Hampden Heritage

Archaeology, History, and Heritage in Central Baltimore

Monday, February 28, 2005

David Harvey, Gentrification, and Democracy

I went to a talk by noted geographer social theorist, and former Hampden resident David Harvey this morning. Harvey has been working since the 1960's to understand how cities work in the era of de-industrialized capitalism in which we now find ourselves, and has dealt to some extent with issues of economic equality. His talk today was along those lines. He briefly discussed the development of Baltimore as a city, stressing an increasing collaboration of government interests with private industry - including the land and tax giveaways in the Inner Harbor area with which we are all familiar. He made three important points about Baltimore in general, which - I think - apply very well to Hampden in particular.

1) He said that along with the transformation of Baltimore into a post-industrial city whose economy centers on tourism, shopping and consumption rather than production, has come an ever-increasing gap between the incomes of wealthy people and those of working and poor people.

2) Accompanying this income dispartity is an increase in the well-to- do moving into traditionally working class neighborhoods like Hampden. This drives up housing prices and makes it more difficult for less wealthy people to afford to live in them. In the case of Hampden, it means that people can sell their houses for much more than they bought them for, but leaves them with the problem of finding an affordable place to move to. It also means that the traditional fabric of the neighborhood is beginning to wear a bit thin.

3) He noted that along with these other transformations comes a significant decrease in the ability of people to make their voices heard in the democratic process. Commercial interests seem to constantly have the ear of politicians, drowning out the voices of individual citizens. This means that increasingly, the development plans of the commercial interests, whose focus is primarily on profit, win out over the voices of individuals or civic organizations, whose primary concern is the quality of life in a city or neighborhood.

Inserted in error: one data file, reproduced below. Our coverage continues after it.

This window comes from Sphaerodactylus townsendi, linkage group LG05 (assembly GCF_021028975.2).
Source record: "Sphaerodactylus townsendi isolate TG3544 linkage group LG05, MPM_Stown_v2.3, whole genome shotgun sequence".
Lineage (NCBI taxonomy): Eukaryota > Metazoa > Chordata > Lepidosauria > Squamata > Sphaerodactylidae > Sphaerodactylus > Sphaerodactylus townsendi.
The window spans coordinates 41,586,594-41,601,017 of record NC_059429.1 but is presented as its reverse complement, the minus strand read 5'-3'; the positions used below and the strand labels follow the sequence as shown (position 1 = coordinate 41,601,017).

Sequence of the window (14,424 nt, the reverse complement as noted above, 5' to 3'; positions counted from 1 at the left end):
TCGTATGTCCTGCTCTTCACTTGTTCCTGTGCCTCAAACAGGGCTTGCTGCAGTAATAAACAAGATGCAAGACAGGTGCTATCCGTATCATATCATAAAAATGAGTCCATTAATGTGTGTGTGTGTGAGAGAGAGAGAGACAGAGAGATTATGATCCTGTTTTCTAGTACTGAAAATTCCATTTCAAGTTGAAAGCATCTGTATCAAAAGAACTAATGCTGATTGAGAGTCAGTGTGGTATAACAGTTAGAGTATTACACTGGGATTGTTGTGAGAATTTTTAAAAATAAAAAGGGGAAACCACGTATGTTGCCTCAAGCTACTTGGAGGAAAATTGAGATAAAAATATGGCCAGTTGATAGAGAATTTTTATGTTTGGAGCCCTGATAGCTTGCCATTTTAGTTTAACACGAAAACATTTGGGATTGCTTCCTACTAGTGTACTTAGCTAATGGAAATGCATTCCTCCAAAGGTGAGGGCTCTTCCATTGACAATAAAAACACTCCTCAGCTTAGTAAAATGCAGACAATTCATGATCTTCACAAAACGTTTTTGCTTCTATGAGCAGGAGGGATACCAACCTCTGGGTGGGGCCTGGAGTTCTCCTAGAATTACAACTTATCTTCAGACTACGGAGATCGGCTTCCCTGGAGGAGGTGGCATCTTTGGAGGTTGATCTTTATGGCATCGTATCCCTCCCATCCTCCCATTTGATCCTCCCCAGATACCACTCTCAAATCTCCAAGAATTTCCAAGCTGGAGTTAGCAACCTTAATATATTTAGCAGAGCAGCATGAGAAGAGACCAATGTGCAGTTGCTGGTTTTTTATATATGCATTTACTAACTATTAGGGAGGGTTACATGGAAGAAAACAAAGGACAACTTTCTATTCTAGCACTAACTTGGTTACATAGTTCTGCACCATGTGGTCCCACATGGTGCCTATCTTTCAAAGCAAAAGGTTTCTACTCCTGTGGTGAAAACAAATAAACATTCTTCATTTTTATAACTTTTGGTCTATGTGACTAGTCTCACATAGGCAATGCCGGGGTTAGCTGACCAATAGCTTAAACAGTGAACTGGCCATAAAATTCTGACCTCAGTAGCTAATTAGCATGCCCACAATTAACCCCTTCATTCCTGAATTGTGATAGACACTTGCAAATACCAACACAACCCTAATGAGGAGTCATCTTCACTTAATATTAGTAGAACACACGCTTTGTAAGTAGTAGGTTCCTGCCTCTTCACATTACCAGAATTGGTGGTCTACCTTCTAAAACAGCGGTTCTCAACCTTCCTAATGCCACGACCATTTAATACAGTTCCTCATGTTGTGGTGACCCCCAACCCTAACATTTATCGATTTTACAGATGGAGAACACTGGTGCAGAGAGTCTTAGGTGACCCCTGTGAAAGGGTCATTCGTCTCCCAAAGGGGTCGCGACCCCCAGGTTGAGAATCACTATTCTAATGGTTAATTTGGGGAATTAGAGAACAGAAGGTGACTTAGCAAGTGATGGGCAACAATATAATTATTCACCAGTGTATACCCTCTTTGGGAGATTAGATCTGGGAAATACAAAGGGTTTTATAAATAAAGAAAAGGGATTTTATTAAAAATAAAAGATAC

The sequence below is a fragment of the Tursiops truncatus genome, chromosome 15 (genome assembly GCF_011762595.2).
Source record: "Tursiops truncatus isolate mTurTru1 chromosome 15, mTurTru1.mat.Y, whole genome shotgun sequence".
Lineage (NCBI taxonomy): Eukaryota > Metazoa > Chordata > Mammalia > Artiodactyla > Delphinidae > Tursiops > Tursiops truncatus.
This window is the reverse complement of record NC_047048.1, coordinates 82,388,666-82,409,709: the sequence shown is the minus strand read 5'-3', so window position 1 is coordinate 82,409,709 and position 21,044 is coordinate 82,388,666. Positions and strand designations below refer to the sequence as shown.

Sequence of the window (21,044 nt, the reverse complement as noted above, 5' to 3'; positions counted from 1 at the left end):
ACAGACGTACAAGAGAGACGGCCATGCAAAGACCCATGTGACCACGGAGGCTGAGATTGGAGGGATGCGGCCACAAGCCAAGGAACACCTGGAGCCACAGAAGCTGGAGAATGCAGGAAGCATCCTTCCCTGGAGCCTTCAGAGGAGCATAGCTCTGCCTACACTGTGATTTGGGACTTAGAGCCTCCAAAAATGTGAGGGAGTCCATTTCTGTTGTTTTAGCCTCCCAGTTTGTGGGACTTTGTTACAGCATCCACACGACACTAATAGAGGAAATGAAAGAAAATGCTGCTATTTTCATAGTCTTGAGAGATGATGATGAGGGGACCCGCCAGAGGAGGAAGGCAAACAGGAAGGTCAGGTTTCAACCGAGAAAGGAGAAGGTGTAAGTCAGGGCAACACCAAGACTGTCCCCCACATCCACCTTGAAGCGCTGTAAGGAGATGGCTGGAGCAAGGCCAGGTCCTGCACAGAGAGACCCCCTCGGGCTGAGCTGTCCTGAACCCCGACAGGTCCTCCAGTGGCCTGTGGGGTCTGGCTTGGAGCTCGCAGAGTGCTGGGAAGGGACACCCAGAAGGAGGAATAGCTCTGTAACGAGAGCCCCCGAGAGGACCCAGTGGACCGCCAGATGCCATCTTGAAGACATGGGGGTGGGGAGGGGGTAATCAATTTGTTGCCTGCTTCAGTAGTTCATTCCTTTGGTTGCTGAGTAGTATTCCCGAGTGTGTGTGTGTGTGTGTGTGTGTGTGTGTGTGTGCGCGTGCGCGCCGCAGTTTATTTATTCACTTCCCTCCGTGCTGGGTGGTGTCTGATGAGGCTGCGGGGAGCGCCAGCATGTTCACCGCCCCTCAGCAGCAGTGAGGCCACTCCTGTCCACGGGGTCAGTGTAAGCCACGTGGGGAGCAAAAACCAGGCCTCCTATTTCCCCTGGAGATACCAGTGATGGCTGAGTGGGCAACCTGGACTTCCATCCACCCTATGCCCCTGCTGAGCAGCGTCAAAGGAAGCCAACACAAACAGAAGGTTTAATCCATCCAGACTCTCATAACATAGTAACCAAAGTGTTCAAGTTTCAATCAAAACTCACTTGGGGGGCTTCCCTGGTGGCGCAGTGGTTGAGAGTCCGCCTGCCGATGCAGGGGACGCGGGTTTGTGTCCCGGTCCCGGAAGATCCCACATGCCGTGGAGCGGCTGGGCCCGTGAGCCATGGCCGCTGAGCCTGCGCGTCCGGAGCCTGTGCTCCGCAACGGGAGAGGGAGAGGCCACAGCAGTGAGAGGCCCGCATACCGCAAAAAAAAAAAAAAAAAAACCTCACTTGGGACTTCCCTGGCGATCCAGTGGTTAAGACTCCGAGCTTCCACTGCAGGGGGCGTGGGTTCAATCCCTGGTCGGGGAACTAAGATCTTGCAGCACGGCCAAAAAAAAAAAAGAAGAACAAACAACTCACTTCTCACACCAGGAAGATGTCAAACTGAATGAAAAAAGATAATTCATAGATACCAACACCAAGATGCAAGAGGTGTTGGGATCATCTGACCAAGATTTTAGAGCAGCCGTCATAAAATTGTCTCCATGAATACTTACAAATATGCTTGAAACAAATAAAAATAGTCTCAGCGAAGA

Gentrification is a major focus of the Hampden project. It certainly has its good points. But it also often happens at the extent of the traditional communities in which it occurrs. One of the reasons that we exist is to try to amplify the voices of people in the community who aren't being heard in the conventional political process - people who see their neighborhood being reinvented as something unrecognizable. This includes the traditional community of Hampden - people who are often left out of decisions about what will happen to the neighborhood that _they_ built. Harvey tells us that in order to increase the democracy and equality of development processes we have to re-imagine the development process itself. We have to strive to hear the voices of all of the stakeholders.

One of the ways that we can do this is through public discussion. Our project hopes to raise such discussion around issues of heritage and public memory. Perhaps we can create some common ground by educating everyone involved about Hampden's rich and fascinating history. I'm interested to hear other views about this. What can we say about the way that development is proceeding in Hampden? What steps can we take to see that the process becomes more democratic?

Saturday, February 26, 2005

Hampden Archaeology Research Design on the Web

Our research design, outlining our plans for community-based archaeology in Hampden over the next couple of years, is now available , on the CHRS Website. It is a downloadable PDF, so that you can have your very own copy! Please check it out and leave any comments on the blog.

Mt Vernon Lithograph

Mt. Vernon Lithograph
Originally uploaded by Dave G..